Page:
Next steps in fighting silicosis – launching the national occupational respiratory disease registry

The Australian Government has taken the next step in fighting deadly occupational respiratory diseases like silicosis by this week launching the first National Occupational Respiratory Disease Registry to improve occupational health and safety in Australian workplaces.

The Hon Ged Kearney MP
Assistant Minister for Health and Aged Care

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The Australian Government has taken the next step in fighting deadly occupational respiratory diseases like silicosis by this week launching the first National Occupational Respiratory Disease Registry to improve occupational health and safety in Australian workplaces.
 
Nearly one in four engineered stone workers employed in the industry prior to 2018 have been diagnosed with silicosis or other silica-dust-related diseases. This number is predicted to rise but the total number of workers who have silicosis and other dust diseases in Australia is currently unknown. Silicosis is an incurable occupational respiratory disease that affects the airways, lungs and blood vessels. 
 
The national registry will help eliminate preventable occupational respiratory diseases by supporting earlier detection, intervention and prevention. It will provide a better understanding of how widespread occupational respiratory diseases are, help reduce worker exposure, and improve the quality of life for the people affected and their families. 
 
The national registry requires occupational and environmental medicine physicians, and respiratory and sleep medicine physicians, to report cases of silicosis to the registry. Reporting other occupational and respiratory diseases to the national registry is not mandatory, but strongly encouraged with patient consent.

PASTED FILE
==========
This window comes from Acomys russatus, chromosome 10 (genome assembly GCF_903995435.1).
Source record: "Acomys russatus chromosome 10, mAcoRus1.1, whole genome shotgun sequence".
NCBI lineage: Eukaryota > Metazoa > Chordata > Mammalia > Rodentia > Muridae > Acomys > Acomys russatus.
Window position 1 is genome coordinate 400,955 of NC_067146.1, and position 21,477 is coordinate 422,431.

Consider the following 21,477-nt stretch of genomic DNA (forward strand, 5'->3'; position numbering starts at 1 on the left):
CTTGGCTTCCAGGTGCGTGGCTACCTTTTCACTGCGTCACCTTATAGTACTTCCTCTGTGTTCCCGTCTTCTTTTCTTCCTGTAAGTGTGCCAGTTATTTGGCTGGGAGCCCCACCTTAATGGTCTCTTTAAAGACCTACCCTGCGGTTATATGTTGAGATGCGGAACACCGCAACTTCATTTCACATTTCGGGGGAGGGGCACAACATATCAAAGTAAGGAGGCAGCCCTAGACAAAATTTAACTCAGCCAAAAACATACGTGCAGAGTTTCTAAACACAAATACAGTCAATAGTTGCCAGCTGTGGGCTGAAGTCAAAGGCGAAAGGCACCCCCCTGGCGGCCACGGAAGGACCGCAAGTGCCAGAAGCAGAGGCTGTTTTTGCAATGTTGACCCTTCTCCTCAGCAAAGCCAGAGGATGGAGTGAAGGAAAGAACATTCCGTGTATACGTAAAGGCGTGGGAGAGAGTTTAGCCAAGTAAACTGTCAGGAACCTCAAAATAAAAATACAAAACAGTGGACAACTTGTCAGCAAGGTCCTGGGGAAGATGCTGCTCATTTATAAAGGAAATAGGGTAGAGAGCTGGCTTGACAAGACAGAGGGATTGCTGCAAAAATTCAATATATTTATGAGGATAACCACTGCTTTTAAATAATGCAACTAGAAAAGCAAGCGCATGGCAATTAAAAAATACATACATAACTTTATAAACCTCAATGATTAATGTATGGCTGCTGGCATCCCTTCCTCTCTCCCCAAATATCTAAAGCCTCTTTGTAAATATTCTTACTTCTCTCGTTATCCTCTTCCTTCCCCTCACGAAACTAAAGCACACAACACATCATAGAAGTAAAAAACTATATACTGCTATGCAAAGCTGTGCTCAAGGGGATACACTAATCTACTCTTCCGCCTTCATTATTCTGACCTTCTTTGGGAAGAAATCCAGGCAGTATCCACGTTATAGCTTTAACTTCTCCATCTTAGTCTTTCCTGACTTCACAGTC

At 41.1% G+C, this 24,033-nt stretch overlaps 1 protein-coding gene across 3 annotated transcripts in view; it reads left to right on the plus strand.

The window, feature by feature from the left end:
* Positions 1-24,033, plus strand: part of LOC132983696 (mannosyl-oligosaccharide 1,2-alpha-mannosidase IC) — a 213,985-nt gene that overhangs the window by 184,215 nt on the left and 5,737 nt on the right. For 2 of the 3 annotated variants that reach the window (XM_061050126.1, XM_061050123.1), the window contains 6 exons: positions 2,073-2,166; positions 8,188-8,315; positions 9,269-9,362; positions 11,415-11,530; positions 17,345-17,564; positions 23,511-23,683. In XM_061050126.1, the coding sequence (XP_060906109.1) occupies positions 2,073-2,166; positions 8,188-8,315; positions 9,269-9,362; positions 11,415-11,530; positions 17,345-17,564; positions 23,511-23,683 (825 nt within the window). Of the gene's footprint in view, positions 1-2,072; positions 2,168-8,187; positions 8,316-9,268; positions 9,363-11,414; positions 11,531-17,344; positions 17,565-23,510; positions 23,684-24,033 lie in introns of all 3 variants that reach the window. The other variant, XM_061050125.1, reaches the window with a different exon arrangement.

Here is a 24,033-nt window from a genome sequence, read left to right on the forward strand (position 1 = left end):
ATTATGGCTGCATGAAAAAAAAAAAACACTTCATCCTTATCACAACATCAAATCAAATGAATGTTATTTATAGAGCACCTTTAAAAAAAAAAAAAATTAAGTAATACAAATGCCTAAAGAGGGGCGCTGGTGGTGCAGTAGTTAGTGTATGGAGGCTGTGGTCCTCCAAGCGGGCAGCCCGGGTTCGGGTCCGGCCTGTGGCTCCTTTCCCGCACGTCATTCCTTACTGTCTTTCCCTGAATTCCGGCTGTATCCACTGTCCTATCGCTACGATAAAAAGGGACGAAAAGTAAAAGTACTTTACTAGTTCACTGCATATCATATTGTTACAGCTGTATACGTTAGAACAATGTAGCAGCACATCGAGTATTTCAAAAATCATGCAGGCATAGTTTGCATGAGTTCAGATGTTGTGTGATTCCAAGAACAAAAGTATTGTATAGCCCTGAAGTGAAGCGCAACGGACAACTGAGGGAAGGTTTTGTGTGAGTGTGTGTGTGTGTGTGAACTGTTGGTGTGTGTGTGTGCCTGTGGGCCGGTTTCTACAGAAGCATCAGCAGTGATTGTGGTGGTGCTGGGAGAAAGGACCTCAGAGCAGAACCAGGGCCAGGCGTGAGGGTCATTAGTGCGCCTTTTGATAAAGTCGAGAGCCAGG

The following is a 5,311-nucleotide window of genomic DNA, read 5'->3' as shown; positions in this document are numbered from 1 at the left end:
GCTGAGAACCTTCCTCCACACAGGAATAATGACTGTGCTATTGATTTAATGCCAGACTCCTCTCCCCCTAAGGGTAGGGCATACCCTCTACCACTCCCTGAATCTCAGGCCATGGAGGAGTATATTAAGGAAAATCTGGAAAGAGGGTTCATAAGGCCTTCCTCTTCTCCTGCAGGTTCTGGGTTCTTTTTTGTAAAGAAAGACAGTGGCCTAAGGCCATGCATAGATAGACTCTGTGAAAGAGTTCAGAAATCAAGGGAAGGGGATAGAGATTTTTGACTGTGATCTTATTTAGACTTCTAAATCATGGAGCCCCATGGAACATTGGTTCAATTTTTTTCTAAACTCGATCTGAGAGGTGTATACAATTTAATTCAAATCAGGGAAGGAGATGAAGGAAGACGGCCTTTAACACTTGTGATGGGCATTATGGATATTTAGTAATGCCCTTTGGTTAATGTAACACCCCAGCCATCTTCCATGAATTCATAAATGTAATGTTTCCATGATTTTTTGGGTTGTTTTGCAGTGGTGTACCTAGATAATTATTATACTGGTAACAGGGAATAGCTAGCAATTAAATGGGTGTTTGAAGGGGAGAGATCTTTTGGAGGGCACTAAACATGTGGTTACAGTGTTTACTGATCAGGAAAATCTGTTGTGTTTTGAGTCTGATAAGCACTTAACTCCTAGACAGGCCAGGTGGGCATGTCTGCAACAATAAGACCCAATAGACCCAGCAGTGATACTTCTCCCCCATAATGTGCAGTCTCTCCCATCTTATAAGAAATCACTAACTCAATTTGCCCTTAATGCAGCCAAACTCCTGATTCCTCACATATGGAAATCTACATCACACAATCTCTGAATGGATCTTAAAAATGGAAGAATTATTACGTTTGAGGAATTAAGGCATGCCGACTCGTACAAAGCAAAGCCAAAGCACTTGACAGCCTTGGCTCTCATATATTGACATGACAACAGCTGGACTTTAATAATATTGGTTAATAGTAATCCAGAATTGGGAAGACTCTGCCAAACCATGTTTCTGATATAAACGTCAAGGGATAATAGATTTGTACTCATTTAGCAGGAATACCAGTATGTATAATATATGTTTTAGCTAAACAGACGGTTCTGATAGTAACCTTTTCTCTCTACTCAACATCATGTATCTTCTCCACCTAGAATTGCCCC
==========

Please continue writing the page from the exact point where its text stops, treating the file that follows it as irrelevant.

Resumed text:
The national registry does not replace existing state or territory registers. Impacted physicians should check their state or territory government website for local reporting guidelines.
 
Quotes attributable to Assistant Minister for Health and Aged Care
Ged Kearney MP:
 
“No one should die because they’ve turned up to work. Establishing the national registry will help Australia fight silicosis and other dust-related diseases.
 
“This registry will save lives. We’ll be able to identify the industries, occupations, job tasks and workplaces that are at risk, and use targeted early intervention and prevention activities to reduce worker exposure and disease”.

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